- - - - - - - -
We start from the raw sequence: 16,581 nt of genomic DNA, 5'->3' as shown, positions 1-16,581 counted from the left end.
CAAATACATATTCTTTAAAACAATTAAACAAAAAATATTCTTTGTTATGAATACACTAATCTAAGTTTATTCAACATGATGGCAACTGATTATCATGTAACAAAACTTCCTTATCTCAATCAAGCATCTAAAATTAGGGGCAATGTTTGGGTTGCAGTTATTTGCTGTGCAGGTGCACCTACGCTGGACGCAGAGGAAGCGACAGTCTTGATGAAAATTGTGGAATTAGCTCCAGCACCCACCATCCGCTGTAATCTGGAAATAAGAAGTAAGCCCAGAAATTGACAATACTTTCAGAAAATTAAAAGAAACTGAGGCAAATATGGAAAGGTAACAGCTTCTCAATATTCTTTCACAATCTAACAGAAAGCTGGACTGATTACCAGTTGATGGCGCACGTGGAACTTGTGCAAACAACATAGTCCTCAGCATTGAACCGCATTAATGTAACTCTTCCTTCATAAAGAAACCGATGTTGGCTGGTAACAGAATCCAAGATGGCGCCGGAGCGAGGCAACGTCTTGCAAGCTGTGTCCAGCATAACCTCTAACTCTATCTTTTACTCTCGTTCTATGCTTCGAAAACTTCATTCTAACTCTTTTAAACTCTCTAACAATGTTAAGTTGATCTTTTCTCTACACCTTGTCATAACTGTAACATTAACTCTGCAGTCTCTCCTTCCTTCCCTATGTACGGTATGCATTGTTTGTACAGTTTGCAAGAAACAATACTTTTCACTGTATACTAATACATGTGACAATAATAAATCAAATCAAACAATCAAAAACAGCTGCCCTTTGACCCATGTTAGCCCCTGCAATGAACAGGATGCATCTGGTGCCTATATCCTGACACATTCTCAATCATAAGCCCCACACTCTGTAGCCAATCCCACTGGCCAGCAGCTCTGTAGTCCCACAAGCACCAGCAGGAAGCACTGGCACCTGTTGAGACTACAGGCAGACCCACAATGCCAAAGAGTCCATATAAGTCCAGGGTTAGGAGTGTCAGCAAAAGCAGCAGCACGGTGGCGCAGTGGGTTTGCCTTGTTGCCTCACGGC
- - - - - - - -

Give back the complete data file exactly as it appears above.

We start from the raw sequence: 16,581 nt of genomic DNA, 5'->3' as shown, positions 1-16,581 counted from the left end.
CAAATACATATTCTTTAAAACAATTAAACAAAAAATATTCTTTGTTATGAATACACTAATCTAAGTTTATTCAACATGATGGCAACTGATTATCATGTAACAAAACTTCCTTATCTCAATCAAGCATCTAAAATTAGGGGCAATGTTTGGGTTGCAGTTATTTGCTGTGCAGGTGCACCTACGCTGGACGCAGAGGAAGCGACAGTCTTGATGAAAATTGTGGAATTAGCTCCAGCACCCACCATCCGCTGTAATCTGGAAATAAGAAGTAAGCCCAGAAATTGACAATACTTTCAGAAAATTAAAAGAAACTGAGGCAAATATGGAAAGGTAACAGCTTCTCAATATTCTTTCACAATCTAACAGAAAGCTGGACTGATTACCAGTTGATGGCGCACGTGGAACTTGTGCAAACAACATAGTCCTCAGCATTGAACCGCATTAATGTAACTCTTCCTTCATAAAGAAACCGATGTTGGCTGGTAACAGAATCCAAGATGGCGCCGGAGCGAGGCAACGTCTTGCAAGCTGTGTCCAGCATAACCTCTAACTCTATCTTTTACTCTCGTTCTATGCTTCGAAAACTTCATTCTAACTCTTTTAAACTCTCTAACAATGTTAAGTTGATCTTTTCTCTACACCTTGTCATAACTGTAACATTAACTCTGCAGTCTCTCCTTCCTTCCCTATGTACGGTATGCATTGTTTGTACAGTTTGCAAGAAACAATACTTTTCACTGTATACTAATACATGTGACAATAATAAATCAAATCAAACAATCAAAAACAGCTGCCCTTTGACCCATGTTAGCCCCTGCAATGAACAGGATGCATCTGGTGCCTATATCCTGACACATTCTCAATCATAAGCCCCACACTCTGTAGCCAATCCCACTGGCCAGCAGCTCTGTAGTCCCACAAGCACCAGCAGGAAGCACTGGCACCTGTTGAGACTACAGGCAGACCCACAATGCCAAAGAGTCCATATAAGTCCAGGGTTAGGAGTGTCAGCAAAAGCAGCAGCACGGTGGCGCAGTGGGTTTGCCTTGTTGCCTCACGGC